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; THE PICKENS SENTIN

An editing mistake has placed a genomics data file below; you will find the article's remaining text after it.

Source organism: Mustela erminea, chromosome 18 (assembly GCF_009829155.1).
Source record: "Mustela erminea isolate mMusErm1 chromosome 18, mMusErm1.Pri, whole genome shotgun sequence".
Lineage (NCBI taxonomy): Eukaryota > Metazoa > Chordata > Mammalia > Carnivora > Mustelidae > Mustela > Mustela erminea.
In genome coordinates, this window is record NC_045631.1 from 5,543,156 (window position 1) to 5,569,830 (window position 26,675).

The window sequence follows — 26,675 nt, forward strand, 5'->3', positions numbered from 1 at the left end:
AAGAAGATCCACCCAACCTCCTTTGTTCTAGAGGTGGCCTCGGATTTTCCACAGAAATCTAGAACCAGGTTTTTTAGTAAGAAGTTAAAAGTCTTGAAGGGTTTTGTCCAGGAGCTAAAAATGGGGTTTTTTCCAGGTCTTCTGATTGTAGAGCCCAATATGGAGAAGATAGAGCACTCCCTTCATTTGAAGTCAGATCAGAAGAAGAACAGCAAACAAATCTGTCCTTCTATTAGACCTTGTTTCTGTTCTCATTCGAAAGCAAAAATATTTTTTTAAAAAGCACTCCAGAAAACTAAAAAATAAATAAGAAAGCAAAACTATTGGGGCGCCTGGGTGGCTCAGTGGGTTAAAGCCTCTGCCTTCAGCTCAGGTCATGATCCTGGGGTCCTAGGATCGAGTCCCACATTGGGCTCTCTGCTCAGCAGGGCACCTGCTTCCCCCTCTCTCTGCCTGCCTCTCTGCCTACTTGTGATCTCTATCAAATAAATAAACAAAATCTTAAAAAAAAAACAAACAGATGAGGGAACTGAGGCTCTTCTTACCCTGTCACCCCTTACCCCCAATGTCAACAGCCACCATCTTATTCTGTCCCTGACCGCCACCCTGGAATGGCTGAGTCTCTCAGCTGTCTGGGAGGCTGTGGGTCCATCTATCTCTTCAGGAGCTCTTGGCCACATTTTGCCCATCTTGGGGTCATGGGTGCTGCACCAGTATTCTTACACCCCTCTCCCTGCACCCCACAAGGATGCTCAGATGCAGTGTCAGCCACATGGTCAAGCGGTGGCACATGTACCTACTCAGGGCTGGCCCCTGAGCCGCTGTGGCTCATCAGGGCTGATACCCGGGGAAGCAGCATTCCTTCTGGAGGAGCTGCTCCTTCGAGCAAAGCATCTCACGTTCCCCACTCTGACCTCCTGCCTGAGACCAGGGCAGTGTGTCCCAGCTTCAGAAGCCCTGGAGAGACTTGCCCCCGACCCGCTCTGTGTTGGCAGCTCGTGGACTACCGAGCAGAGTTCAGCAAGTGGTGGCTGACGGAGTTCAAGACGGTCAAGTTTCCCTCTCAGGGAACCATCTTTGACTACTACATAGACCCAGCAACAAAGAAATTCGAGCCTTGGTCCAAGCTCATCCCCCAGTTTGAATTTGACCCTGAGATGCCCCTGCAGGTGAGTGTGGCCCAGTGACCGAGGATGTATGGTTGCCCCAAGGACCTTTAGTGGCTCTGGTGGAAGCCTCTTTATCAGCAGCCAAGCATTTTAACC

E-tered Ap, e03 8. 0. as second e Ias I m atter, under act OfSongrems of March 8, 1879 41st Year PICKENS. S. C., SEPTEMBER 28 1911. " STATE NEWS. YIppenings in South Carolinp of Inter est to the People. Splendid Plant for New Asylum A Newberry special to the Greenville News says; In the light both, of the size and cost of the undertaking, and Qf its importance, irrespect ive of cost, the State Hospital commission has in charge one 'i-of 43J most important under takings in which South Carolina is now engaged. Upon his re turn froih a recent meeting of the commission in Columbia, Secretary E. H. Aull was asked for a statement as to what had been done by the new commission. Secretary Aull said: "The State Hospital commis sion created by act of the legis lature for the purpose of devel oping an entirely new plant and with the view of eventually moving the entire Hospital for the Insane to the new location has been moving slowly with its work, and has not given out for publication very much that has been done. I feel that the people of the state are entitled to know what is being done by the commission. As I conceive it, it is one of the most import ant works that is beig under taken in the state of South.y olina at this time. "The commission was estab -elshed at (he session of the legis ( laXXmin 1910 ,and d 4propri ation of $100,000 ias made. Of this appropriation, the comniis sion, during 1910, spent in round numbers $53,000 in the purchase of liand, acquiring about 1800 to 2000 acres on the Southern Rai way, beginning at a point six *niles from Columbia and ex-, tending along the railway about six miles. It is an ideal site for an institution of this character, and I do not believe a better or more suitable location could have been found in South Car olina. At the session of the legisla ture in 1911. -the commission was continued, and an addi tional appropriation of $200,000 was made for the pur)ose of erecting buildings and other *wise developing the plant. Tlhe new commission has found it ecessary to purchase additional lands and ab'out $8,000 has been exnenided for that purpose. "'One of the first problems to confront the commission was to secure an adequate su1pply of water. TIher~e are several streams on the place, and Crane creek, a much larger' stream, is veryv near' to the lands of the state, but the conmmission wvas of the opinion that if water could be secured by sinking a deep) woll. it would furnish a much purer supply and in the end be more economical. One of the first acts of the new com mission wvas to Icontract for the sinking of the deep wvell. There has been considerable delay and some trouble in the sinking of the well, but the contractor now claims that at a dlepth of :350 feet he has an abundant supply of good, pure water. The supply will b~e tested duri ing the present week. ''As to the plan of the build ings, the commission yisited a number of modern institutions! in the North and East that are constructed on the general plan upon which It is proposed to construct the present hospital. ..The. colony plan is the one gen a dotd, the prison idea gan exploded one for the care of the insane. It is desired to lay out a plan that will in clude a colony for the tubercular tpatients, a colony for the pella gra patients, a farm colony and a colony for the acute, and a colony for the idiotic and imbe cile. Having a large acreage of land, this will be 'accomplished without trouble and without crowding of course. It will take a number of men, and build with 'day labor rather than let the buildings by contract. With that in view, P. J. 0. Smith, an experienced contractor, has been employed as superintendent of onstruction. "At a meeting last week, it was decided to purchase brick, lime and cement and also to make arrangements with the Southern Railway to run a per manent sidetrack in the prop erty. A number of bids and samples were offered of various material, and the contract for the brick was let to the Granite Brick company, of Colunbia. of which Mr. Hyatt is president. The commission visited the I)lant and inspected the bricl5, and I am satisfied a very advan tageous trade for the state has been made. In fact, I had no idea that such a complete and Lp-to-date brick plant had been built anywhere in South Caro lina. It is modern in every par ticular and turns out a high grade of brick, and the price pOid is just a little lower than any price the commission had offered. "The commission is working harmoniously and for the best interests of the state as the com mission sees it. They have the invaluable experience of their chairman, Dr. J, W. Babcock, as a guidance in their work. Their whole aim is to do the best they can for the state's un fortunate wards." Bankers Agree to Finance Road. A despatch from -Andersdn to The State under recent date, says Plans to construct an electric road fr->m Abbeville to Easley, 60 Miles in lenath, passing thro' the city of Anderson, have tak en definite shape, and it is be lieved thaV within a short while the work will be under way, M, N. Patterson of this city has been working on the project, mnakiniig surveys, estimates and securing rights of way, and has been ln constant todch with a prominent Newv York banking concern that has nowv awnounced that it will finance the building~ of the road. Mr. Patterson hias just returned from New 'York, where he wvent over the proposi tion in detail wvith the bankers, and today he is ini receipt of the following self-explanatory let ter: "Refer-ring to the Anderson Abbeville & Easley railroad pr-o position, will say that we wil ag-roe to underwrite the neces sary bonds to build and construec a standard gauge railroad 6( miles in length, material to bi first-class in every respect, raih to be new, 70-pound; standari ties, etc., provided you will se cure cash $150,000 along the 1 im of said road, payable as the roa( is constructed in sections of ter miles, and not after the road ib completed; and provided furbhei that a competent engineer makes a thorough preliminary repor1 satisfactory to the underwriters said report to be made at the ex pense of the company and t< cost n t over $1,200, one-half oj which) Is to be paid before the engineer leaves New York, th< balan e when the report Ypleted '-This propositlo for your immediate acceptance or rejection." The proposed route traverses some of the best farming coui try in the Piedmont region. It goes through very fine country in Anderson and Aobeville coun ties. It extends into Pickens county only six miles. In An derson the road will be 37 miles and in Abbeville county 17 miles. t will cost approxi matelv $800,-.. 000. The people of Abbeville counl ty have agreed to raise $40,~00 of the needed amount to comply with the provisions of the Now York bankers-, the town of Ab beville in that county will raise an additional $10,000, -and the remainder will be raised in An derson and Pickens county. Business men here are behind the proposition, and it is going to succeed. Clemson Opens With Eight Hundreg. A special to the Greenville News of Sept. 18th, from Clem son, says: The nineteenth ses sion of Clemson College began at nine o'clock this morning. Never in the history of Clemson is the attendance been so large. Eight hundred cadets have al ready matriculated, and others are coming. Clemson now has the largest body of students of any college in South Carolina. Hazing has been practically abolished. Every old cadet is required to sign a pledge not to engage in any form of hazing. He is required to copy the pledge and sign his name to it. This, it is believed, will do away with hazing at Clemson. Many improvements have been made during the summer. An dditional -story has been added-to barrack number one., piazzas are being built in front of barracks inumber two. The dining hall has been remodeled and enlarged, while the work of buiilding cement walks all over the campus will begin soon. The new dairy is almost com pleted. With these, and other improvements, the-present ses sion proniises to be the best in the history of Clemson. To Investigate Pellagra. IIn spite of the scepticism with which 1he suggestion has been received in this section, the fed eral governiment is giving the most caret u. and painstaking consideration to the fheory that pellagra is caused, or transmit ted from one person to another. through the bite of the Buffalo gnat or ot her insects of the same species,. To make a (careful study of the relations bet ween the prev alence of this gnat, and the dis ease, an invest igation lasting at least several weeks will this wveek b~egin in the Glendale and1 other mill villages in Spartan burg county, where pellagra is known to prevail. This investi gation will be under the super vision of State Health Officer J. IA dams Hayne, D~r. R. M. Grimm of the United States in arine~ hos pital service, and an entomolo gist whom the federal depart ment will send to this spot. This investigation in to the mysterIous disease has been brought about through the ef forts of Congressmen Joseph T. Johnston and1 A. F. Lever, and Dr. J. Adams H-ayne, who have had the matter up with several departments of the federal gov' ernent for about a year pest. You will not see any /uor 3 or other fake advertiseme ts in ~ his nd ch SAD DEATH. I1r. Wadley T. Porter Accidentally Shot Last Saturday. One of the saddest accidents ever to occur in this county took place last Saturday afternoon, near Cross Roads Baptist church in which Wadley T. Porter lost his life. He, in company with Mr. A. J. Looper, Felton and Alvah Wood, the last two being boys, started out In the after noon for a rabbit hunt. Mr. Looper and Mr. Porter each had a gun, and after hunting awhile the dogs acted as though they were ready to jump a rabbit. They drew nearer the dogs ex pecting the rabbit any moment, and eager to got a start they tried to get positions of advan tage. Mr. Porter was a little in Mr. Looper's rear a'nd to his left and moved quickly up and rath er in front of Mr. Looper. Mr. Looper had his gun in both hands half raised, with his -fin ger on the hammer and it half cocked. As Mr. Porter moved quickly forward he ran against the muzzle of Mr. Looper's gun which pushed it backward and caused Mr. Looper to release his hold on the hanuner and imme diately the gun discharged the entire contents of one barrel go ing into the bowels of Mr. Por ter. He fell to his knees and said: "Mr. Looper, you have killed me, but you are not to blame, it was an accident." Mr. Looper picked him up and sat down on 'the ground holding .biin in his arms and on his lap. The two boys went for help, but before assistance reached them Mr. Porter was dead. He lived about three-fourths of an hour, and died seemingly withou t pain and happy. le was living on Mr. Looper's farm and they were close, warm friends. Mr. Porter was well known around here, being the young est son of Mr. P. A. Porter whc lives one mile out. He num bered his friends by his acquain tances, for all who knew hini liked him. He had been a Christian several years, was ac tive in church work and a. dea con .in the Baptist church. H-is body was buried Sunday afternoon inl the cemetery~ al Secona. the funeral heingc con (iucted by Rev. A. E. Hloward, the pastor, assisted by Rev. J1 M. Stewart. The large con c'ourise of people who at.tendet this service testified as to th<u esteem in .which he was held( lie is survived by a widow, wh( was Miss Hopkins, of Spartan burg countyjand thr'ee chi ldren the oldest about seven years anm the youngest two months. Ani to these we tenider sinerIe sym. pathy. He was 29 years old. No one censures or blame5 Mr. Looper for the accident. Ti was wvholly unavoidlable. Th< shock and strain and anguish i1 caused was a severe trial to hin and1 he also has the sympath> of his friends. PEARID)GE. Cotton-picking is the order o1 the day. Several on this side1 attende the baptizing at Rice Creek las Sunday. Mr. Oscat- Morgan is erectin a nice residlence. Mr. Editor, we are like p:oo "Lonely Sweetheart," we car brag on clear old Pearidlge. W don't blame her for thinkini her part of the country the hes of all, for none seem dearer t< us than old Pearidge. ISubscribe for The Sentinel To Help Market South's Cotton. Press dispatches from .4q9n, Ga., of the 20th say that the organization of a $4,000,000 con cern known as the Sputhern Cotton corporation with an eye to controlling the marketing of the cotton of the Soith was announced here to-day by George Dole Wadley, of Boling brooke, one of the wealthiest men In Georgia, and represent ing financial interests of great extent, Associated with Mr. Wadley, who will be president, are John E. Wadley, of Way cross, and John T. Moore, Leon S. Dure, Jesse H. Hall, John Mockey and W. E. Dunwoody, of Macon. The concern will work In con nection with a string of banks operated by the National Bank Audit company, of which Wil liam Barrett Ridgely, former comptroller of the currency, is president. Thd Southern Cotton corpora tion will advance farmers money up to 7.5 per cent. of the normal price on cotton deposited in warehouses. This cotton will be held, and -when the time arrives each year when a cor rect estimate of the crop can be made, a, price will be fixed and the cotton held until such price is paid. . Organization work, it was stated by Mr. Wadley to-day, has started in 1,000 counties throughout the cotton belt. In each county will be an advisory board, all stockholders in the corporation, composed of fivt business men aind ibankers ani twenty farmers. This countN board will watch 'the crop and report to the main offices which will be in Macon. Mr. Wadley announces that Eastern capital has already been secured to in sure success. Propaganda will start at once. World's Largest Bakery The largest bakery in the world is located at Essen, Prius sia, the home of the great Krupi: gun factory. It is a vast build. ing in which seventy workmen divided into two shifts, wor night and day. Everything if done by machinery. A screwN turns unceasingly a kneading tromLrh into wvhich are p)oure( the req uir'ed amount of w~ate1 and ten sacks of flour of tw( hundr('d poundls e'ach. TFh maichinie makes, in aill, ab~ou forty thousand pound1(s of br'ea eac'h (lay in the shaipe of twenty five thousand small loave's am twenty five thousand large loave' from two hundred and thirta sacks of flour' of two hulndre( 1)ounds1 e'ach. All of the operiations of' bread m ak ing are perform ed ini th: collossal bakery. Tfhe whea arrives there, is cleaned,. gr'onm and br'ought automatically t< the kneading tr'ough by a serie of rising andl descending pipes Treare thir'tys-ix doub~loven: and the workmen who wvatc] over the bakinlg of the brea< carn from eight to ten cents pe hor', making an average o ab~out inety-five cenmts per elev en hour (lay. They have coffee anid br'ea fr'ee. They are r'equir'ed to kee themselves spotlesslyV clean an are given the use (of fine baUth rooms, also free. Th'ley are r< (Juired to wvash their hands ai least eight times each day. TPhis newsp~ap~er intends t become a household conmpanlo in every home in this couint~y We expect to make it so news5 bright and cheery that ever .home will have to have It. WEIGHING AN ELEPHANT 1016 Simple. Yet ingenious, Method Pro- -eai posed by Hindu Prince W There Is a story often told in India of Shajee, a Hindq prince, . who on a certain occasion - showed himself almost as clover as Archimedes. A high official had made a vow that he would distribute to the poor the weight of his, own elephant in silver money, says The New York Press. But the great difficulty that at first pre sented itself was the mode of as certaining what this weight really was. All the learned and clever men of the court seem to have endeavored in vain to con struct a machine of sufficient power to weigh the elephant. At length Sajee came forward and suggested a plan which was simple, and yet ingenious in the degree. He caused the unwield ly animal to be conducted along a stage specially made for the purpose by the waterside into a flat bottom boat. Then having marked on the boat the height to which the water reached after the elephant had weighed it down, the latter was taken out and stones substituted in sufficient quantity to hold the boatto thesame line. The stones were then taken to the scales, and thus, to the aiazement of the court, was ascertained the true weight of the elephant. College Hill Items. I Prof. W. L. Thompson, Pr"ideut of tlhe College, preached at the Wesleyan church iri Greenv i4aft-&yw Prof. J. M. Hancock mrade a bsiness trip to Spartanburg on Saturday. Misses Nellie and Callie Linebarger, of the WV. M. U. spent a few days with their fathe - in Danville. Va. Messrs. L. 3umgarner, of Hickory, N. C.. and T. S. Lawrence, of Calhoun, S. C., and Miss Bessie Pearson, of Eas ley, were new students at the W. M. C. the past week. The Good Book says that "tribulation worketh patieice." 'Ihe teachers of this section will have a good supply by the timo the State books arrive. Three sclools-Central uraded, liptist A cad emv at Six Mile and our owi w. M. College-.olc to the depositorv in Cen. tral for the hooks furnislel by the State. and up to this writing a few tof the books have been omittil entirely from the sl.ipments. The teachers a e stapliying wvork its best they yon, antd makinig use of the ol text-hooks so) far as they are obt atinable, but the results are far from sattisfactory. We aret gla'i thbe State <ioits not chatnge bookls oftener than five .years. ; llThe CIolle;ge Indlustrial Arsociat ion is e m- ing rapidly to the. fr~onit in imort i anice. Prof. . 1. M.I ancock, thle se'cre tary-t reasturer,ln ha reived~ requets for shae fomsevralofthe Sltate's, hot h 4 N<,rth and suith. Ne*arly a h undred shiares have been sold alr eadi v. It is (cer ntent, organizaationt of te comtpant y will take place ont Oct. 6th, and the. work - wA!ill actually b1'egin ti:s soon thereafter ats ' possible. We do not wanit aniy personi t to lack atn educeationt becaits t htv ha v. 1 insuflicisnt meanis to pay their way thtrough schtool. A p~air of hands uand a mind to work are the best <ilalific.ionsi Sfor ta success in life. And we believe . hat the hest thlp that coat be futrr ished a stuldent is an opportaumty to helpa him -i self. 'This is the imi of te lnuitsitrialI IA 'sociation. Darby- Long. - At, the home of Mr. George W. lDarby at, Satndy Springs, Miss Nettie May Dar by uand M tir. M arcu is (C. Ii )g -ver. mar - ried last n ighit. Mr. Long is very well kno~wnl in Anidersuon as he was court stentographer for this district for many years .Miss lDarby aliso spenlt several months in Anderson last winter assist ing in thte revision of records that was ,t done ini the ofice of the clerk of court, She mady many friends while here. Mr. aind Mrs. Lcng wvill reside in Walhalhla, o where Mr. Long ts now practicing law. a -Daily Mail, Sept. 19th. Iisour purpose to give each week fresh and readable news, such as the people generally are interested1 inl.